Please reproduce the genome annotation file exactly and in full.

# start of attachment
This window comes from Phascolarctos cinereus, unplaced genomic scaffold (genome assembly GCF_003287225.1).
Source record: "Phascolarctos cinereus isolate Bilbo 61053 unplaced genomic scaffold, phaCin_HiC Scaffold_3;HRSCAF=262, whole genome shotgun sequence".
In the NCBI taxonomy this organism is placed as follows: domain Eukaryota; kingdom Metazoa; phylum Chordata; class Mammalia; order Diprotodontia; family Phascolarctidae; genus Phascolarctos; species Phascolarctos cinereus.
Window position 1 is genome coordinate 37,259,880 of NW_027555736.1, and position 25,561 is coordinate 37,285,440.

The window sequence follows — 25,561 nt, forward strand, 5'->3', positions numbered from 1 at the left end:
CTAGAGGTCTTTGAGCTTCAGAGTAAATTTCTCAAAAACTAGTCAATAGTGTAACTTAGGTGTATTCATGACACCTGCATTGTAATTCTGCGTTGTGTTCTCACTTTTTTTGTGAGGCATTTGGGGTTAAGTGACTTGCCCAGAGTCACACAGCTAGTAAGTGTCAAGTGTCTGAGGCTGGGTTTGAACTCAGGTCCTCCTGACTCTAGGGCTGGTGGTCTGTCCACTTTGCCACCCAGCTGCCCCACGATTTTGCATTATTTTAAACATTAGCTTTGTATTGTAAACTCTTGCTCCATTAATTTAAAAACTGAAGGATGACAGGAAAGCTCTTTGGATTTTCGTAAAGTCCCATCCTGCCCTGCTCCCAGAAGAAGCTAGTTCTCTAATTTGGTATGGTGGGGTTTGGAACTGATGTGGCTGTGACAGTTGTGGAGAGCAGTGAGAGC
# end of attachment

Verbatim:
This window comes from Phascolarctos cinereus, unplaced genomic scaffold (genome assembly GCF_003287225.1).
Source record: "Phascolarctos cinereus isolate Bilbo 61053 unplaced genomic scaffold, phaCin_HiC Scaffold_3;HRSCAF=262, whole genome shotgun sequence".
In the NCBI taxonomy this organism is placed as follows: domain Eukaryota; kingdom Metazoa; phylum Chordata; class Mammalia; order Diprotodontia; family Phascolarctidae; genus Phascolarctos; species Phascolarctos cinereus.
Window position 1 is genome coordinate 37,259,880 of NW_027555736.1, and position 25,561 is coordinate 37,285,440.

The window sequence follows — 25,561 nt, forward strand, 5'->3', positions numbered from 1 at the left end:
CTAGAGGTCTTTGAGCTTCAGAGTAAATTTCTCAAAAACTAGTCAATAGTGTAACTTAGGTGTATTCATGACACCTGCATTGTAATTCTGCGTTGTGTTCTCACTTTTTTTGTGAGGCATTTGGGGTTAAGTGACTTGCCCAGAGTCACACAGCTAGTAAGTGTCAAGTGTCTGAGGCTGGGTTTGAACTCAGGTCCTCCTGACTCTAGGGCTGGTGGTCTGTCCACTTTGCCACCCAGCTGCCCCACGATTTTGCATTATTTTAAACATTAGCTTTGTATTGTAAACTCTTGCTCCATTAATTTAAAAACTGAAGGATGACAGGAAAGCTCTTTGGATTTTCGTAAAGTCCCATCCTGCCCTGCTCCCAGAAGAAGCTAGTTCTCTAATTTGGTATGGTGGGGTTTGGAACTGATGTGGCTGTGACAGTTGTGGAGAGCAGTGAGAGC